Add the policy, create a user, and attach the policy to your user:

$ aws iam create-policy --policy-name imagebuilder \
    --policy-document "file://image-builder-policy.json"
$ aws iam create-user --user-name imagebuilder
$ aws iam attach-user-policy --user-name imagebuilder \
    --policy-arn arn:aws:iam::YOUR_ACCOUNT_NUMBER:policy/imagebuilder

The ARN for your IAM policy includes your account number and the ARN should appear after running the create-policy command.

Install Image Builder #

It’s no secret that I love good command line tools over graphical interfaces, so we will follow the cli steps for Image Builder in the remainder of this post. Let’s start by installing everything we need for Image Builder and starting the socket activation unit:

$ sudo dnf install composer-cli osbuild-composer
$ sudo systemctl enable --now osbuild-composer.socket

Verify that osbuild-composer is listening:

$ composer-cli status show
API server status:
    Database version:   0
    Database supported: true
    Schema version:     0
    API version:        1
    Backend:            osbuild-composer
    Build:              NEVRA:osbuild-composer-%{epoch}:37-1.fc35.x86_64

That was easy!

Build and deploy our AMI #

Image Builder uses specifications called blueprints. These are TOML files that tell Image Builder how to configure your image. You can configure these in many different ways, but here’s the one I’m using for this post:

name = "major-perfect-f35"
description = "Major's perfect Fedora 35 cloud image"
version = "0.0.1"

name = "firewalld"

name = "tmux"

name = "vim"

name = "zsh"

name = "major"
key = "ecdsa-sha2-nistp256 AAAAE2VjZHNhLXNoYTItbmlzdHAyNTYAAAAIbmlzdHAyNTYAAABBBIcfW3YMH2Z6NpRnmy+hPnYVkOcxNWLdn9VmrIEq3H0Ei0qWA8RL6Bw6kBfuxW+UGYn1rrDBjz2BoOunWPP0VRM= major@amdbox"
shell = "/usr/bin/zsh"
groups = ["wheel"]

timezone = "America/Chicago"

enabled = ["ssh", "dhcpv6-client"]

enabled = ["sshd", "firewalld"]

I saved this file as image.toml. The next step involves pushing the blueprint and solving the dependencies in the blueprint:

$ composer-cli blueprints push image.toml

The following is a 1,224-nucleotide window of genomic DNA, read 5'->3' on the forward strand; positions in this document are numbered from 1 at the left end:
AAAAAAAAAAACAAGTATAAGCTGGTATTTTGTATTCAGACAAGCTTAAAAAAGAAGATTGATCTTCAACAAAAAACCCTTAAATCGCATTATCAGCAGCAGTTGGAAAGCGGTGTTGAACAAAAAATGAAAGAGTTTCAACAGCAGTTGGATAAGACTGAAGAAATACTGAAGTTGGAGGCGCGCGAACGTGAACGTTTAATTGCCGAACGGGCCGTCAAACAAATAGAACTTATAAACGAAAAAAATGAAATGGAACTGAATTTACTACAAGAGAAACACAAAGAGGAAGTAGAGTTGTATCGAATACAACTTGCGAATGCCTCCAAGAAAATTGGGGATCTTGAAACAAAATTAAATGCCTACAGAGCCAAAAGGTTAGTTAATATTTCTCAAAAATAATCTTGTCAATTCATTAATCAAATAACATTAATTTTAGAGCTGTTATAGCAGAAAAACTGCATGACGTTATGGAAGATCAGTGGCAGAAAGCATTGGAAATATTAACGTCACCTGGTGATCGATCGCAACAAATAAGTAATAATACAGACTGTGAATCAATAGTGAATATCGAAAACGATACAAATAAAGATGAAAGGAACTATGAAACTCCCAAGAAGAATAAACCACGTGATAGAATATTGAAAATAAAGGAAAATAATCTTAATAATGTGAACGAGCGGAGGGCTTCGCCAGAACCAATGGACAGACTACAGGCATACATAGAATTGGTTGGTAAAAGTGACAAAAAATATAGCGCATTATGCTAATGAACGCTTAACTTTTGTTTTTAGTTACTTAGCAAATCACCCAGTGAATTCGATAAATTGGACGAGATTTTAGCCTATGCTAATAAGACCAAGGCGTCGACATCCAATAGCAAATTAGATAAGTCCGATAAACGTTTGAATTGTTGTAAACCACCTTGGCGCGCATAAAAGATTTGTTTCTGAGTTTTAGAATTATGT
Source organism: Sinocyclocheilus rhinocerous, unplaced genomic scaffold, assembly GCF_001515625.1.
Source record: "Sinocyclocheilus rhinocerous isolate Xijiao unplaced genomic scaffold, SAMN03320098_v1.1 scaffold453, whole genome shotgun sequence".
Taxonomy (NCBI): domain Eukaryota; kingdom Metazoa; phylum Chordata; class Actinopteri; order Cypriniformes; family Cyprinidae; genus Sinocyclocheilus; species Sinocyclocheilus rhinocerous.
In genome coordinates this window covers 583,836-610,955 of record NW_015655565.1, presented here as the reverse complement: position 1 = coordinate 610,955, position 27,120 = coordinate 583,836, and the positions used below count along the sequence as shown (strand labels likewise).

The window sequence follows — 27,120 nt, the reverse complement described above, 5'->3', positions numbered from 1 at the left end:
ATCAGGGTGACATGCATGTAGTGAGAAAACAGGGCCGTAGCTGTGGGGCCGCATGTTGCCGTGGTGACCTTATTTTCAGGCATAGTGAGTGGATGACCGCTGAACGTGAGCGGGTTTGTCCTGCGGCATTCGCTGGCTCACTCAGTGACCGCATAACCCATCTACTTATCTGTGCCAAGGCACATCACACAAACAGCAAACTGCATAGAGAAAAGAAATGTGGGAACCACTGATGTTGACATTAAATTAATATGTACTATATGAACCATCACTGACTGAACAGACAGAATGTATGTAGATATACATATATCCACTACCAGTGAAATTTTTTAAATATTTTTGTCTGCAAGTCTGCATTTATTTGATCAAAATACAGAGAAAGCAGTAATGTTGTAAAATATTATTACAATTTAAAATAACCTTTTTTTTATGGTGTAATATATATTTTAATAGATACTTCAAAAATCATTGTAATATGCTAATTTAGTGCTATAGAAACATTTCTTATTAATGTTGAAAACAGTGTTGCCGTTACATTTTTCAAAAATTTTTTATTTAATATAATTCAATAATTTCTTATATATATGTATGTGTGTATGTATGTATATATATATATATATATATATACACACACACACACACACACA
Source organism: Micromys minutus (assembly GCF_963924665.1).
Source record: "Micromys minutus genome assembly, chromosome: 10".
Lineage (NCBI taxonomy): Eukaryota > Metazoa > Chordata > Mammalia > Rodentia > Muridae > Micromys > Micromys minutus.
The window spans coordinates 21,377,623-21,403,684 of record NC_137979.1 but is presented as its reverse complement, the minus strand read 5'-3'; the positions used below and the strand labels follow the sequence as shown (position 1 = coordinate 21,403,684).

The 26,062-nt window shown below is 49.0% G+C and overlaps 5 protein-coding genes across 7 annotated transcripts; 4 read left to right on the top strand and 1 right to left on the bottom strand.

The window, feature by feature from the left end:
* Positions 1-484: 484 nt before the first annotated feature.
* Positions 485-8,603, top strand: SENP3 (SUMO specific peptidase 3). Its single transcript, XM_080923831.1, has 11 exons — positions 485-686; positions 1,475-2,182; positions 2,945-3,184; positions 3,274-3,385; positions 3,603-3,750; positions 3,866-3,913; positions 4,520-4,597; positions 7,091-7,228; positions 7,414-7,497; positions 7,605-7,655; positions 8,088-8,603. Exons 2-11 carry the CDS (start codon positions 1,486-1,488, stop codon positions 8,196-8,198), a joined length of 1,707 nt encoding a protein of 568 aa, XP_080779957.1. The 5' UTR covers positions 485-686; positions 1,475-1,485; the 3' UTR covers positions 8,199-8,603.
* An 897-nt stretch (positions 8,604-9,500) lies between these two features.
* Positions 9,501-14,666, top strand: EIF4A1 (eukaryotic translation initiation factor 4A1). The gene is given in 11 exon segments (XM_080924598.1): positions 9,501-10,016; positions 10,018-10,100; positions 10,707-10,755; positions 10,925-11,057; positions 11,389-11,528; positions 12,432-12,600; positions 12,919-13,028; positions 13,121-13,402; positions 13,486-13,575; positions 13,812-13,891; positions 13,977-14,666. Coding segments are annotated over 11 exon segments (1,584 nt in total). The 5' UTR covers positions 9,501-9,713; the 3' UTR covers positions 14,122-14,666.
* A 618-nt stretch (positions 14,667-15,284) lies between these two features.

$ composer-cli blueprints depsolve major-perfect-f35

We need some extra configuration to tell Image Builder how to authenticate with AWS. Save this file as aws.toml:

provider = "aws"

secretAccessKey = "YOUR_SECRET_ACCESS_KEY"
bucket = "image-upload-bucket-blog-post"
region = "us-east-1"
key = "major-perfect-f35"

Replace the bucket name with your S3 bucket and set an S3 object name in key. To get your access key and secret access key, run this command:

$ aws iam create-access-key --user imagebuilder

Finally, we’re ready to tell Image Builder to deploy our image! Run this last command to start the compose:

composer-cli compose start major-perfect-f35 ami major-perfect-f35 aws.toml

Replace major-perfect-35 with the name in your blueprint. Now, follow along in the system journal as your image is deployed:

[AWS] ๐Ÿš€ Uploading image to S3: image-upload-bucket-blog-post/major-perfect-f35
[AWS] ๐Ÿ“ฅ Importing snapshot from image: image-upload-bucket-blog-post/major-perfect-f35
[AWS] ๐Ÿšš Waiting for snapshot to finish importing: import-snap-06bc48cb9779f98d8
[AWS] ๐Ÿงน Deleting image from S3: image-upload-bucket-blog-post/major-perfect-f35
[AWS] ๐Ÿ“‹ Registering AMI from imported snapshot: snap-02ed2710572b7b94b
[AWS] ๐ŸŽ‰ AMI registered: ami-0964ea222b6a6711e

(Don’t ask me who put all of the emojis in the logging code. ๐Ÿคญ)

Let’s verify that our image is fully imported:

$ aws ec2 describe-images --filters "Name=tag:Name,Values=major-perfect-f35"
    "Images": [
            "Architecture": "x86_64",
            "CreationDate": "2021-11-16T18:12:33.000Z",
            "ImageId": "ami-0964ea222b6a6711e",
            "ImageLocation": "xxx/major-perfect-f35",
            "ImageType": "machine",
            "Public": false,
            "OwnerId": "xxx",
            "PlatformDetails": "Linux/UNIX",
            "UsageOperation": "RunInstances",
            "State": "available",
            "BlockDeviceMappings": [
                    "DeviceName": "/dev/sda1",
                    "Ebs": {
                        "DeleteOnTermination": true,
                        "SnapshotId": "snap-02ed2710572b7b94b",
                        "VolumeSize": 6,
                        "VolumeType": "gp2",
                        "Encrypted": false
            "EnaSupport": true,
            "Hypervisor": "xen",
            "Name": "major-perfect-f35",
            "RootDeviceName": "/dev/sda1",
            "RootDeviceType": "ebs",
            "Tags": [
                    "Key": "Name",
                    "Value": "major-perfect-f35"
            "VirtualizationType": "hvm"

Go forth and build instances with your new, customized Fedora 35 AMI! ๐ŸŽ‰

Photo credit: Svetlozar Apostolov